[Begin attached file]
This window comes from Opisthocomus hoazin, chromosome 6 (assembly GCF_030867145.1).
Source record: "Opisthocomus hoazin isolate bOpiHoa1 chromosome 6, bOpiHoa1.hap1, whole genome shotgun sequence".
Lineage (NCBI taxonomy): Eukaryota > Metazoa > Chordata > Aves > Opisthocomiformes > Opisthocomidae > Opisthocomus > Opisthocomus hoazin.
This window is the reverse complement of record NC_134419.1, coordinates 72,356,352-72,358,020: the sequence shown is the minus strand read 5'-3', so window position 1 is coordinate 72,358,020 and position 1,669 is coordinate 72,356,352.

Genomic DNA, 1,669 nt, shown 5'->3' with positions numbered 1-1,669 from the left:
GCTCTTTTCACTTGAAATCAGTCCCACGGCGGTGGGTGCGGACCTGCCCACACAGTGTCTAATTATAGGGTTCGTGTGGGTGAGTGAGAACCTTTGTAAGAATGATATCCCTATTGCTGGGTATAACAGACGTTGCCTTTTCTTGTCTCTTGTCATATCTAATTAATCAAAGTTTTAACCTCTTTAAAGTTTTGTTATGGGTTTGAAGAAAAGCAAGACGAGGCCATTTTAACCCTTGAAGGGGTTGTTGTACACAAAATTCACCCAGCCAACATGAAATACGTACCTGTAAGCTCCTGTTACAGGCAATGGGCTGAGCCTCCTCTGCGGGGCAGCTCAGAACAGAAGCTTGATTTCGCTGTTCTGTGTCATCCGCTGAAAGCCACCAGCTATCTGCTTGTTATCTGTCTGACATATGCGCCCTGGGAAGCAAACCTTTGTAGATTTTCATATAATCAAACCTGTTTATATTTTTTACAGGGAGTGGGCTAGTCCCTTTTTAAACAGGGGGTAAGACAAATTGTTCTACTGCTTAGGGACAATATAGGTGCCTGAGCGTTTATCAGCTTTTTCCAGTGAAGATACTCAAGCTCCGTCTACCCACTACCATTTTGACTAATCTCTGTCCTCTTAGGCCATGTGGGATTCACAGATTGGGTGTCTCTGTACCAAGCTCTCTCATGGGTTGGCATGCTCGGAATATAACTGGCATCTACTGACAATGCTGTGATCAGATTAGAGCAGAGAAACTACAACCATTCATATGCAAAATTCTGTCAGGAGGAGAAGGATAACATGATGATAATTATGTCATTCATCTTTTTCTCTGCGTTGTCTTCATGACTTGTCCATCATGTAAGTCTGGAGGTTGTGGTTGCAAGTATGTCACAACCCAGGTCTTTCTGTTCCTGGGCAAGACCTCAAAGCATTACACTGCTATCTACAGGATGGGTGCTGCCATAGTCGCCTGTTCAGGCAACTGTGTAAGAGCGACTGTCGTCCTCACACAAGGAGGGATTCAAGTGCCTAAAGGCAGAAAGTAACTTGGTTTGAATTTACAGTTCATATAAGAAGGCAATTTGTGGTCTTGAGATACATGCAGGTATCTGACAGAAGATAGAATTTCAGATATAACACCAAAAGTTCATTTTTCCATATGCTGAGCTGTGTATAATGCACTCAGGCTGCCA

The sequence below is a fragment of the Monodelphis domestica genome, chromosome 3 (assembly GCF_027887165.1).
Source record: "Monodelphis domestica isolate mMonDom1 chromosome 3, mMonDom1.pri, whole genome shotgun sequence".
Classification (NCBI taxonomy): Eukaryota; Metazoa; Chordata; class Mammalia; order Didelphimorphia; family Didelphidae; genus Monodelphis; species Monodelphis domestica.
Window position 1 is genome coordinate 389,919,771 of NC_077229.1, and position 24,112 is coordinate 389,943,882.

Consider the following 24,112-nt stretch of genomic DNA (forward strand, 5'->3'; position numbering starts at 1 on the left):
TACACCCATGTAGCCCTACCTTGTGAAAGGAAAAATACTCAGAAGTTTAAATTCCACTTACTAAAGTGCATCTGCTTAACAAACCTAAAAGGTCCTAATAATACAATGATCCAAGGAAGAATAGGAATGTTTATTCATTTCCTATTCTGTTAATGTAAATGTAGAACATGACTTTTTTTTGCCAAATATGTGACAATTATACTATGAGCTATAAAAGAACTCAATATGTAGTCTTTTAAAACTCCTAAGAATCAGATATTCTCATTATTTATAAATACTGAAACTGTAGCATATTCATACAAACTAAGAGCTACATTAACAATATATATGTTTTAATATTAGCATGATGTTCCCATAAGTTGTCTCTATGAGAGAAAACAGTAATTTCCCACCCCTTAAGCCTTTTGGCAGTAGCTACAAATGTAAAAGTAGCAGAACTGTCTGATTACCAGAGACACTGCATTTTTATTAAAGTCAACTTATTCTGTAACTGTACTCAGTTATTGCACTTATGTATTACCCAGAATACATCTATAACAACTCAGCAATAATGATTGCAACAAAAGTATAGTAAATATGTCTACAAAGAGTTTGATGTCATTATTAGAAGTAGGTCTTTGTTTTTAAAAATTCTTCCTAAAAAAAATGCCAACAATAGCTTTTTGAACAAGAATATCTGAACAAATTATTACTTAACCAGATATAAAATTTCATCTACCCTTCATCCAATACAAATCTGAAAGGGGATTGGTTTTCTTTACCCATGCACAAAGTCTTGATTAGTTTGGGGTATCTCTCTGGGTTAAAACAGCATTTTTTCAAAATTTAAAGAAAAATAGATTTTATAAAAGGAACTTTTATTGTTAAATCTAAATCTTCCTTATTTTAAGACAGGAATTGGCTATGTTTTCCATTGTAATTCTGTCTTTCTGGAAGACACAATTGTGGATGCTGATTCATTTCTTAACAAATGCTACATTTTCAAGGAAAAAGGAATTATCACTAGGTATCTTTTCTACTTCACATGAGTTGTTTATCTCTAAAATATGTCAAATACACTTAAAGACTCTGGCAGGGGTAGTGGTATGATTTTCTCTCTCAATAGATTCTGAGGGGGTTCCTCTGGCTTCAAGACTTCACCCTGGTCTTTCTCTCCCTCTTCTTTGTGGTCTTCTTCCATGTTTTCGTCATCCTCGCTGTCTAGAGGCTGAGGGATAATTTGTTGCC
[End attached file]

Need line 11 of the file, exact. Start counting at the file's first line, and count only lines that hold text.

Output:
Consider the following 24,112-nt stretch of genomic DNA (forward strand, 5'->3'; position numbering starts at 1 on the left):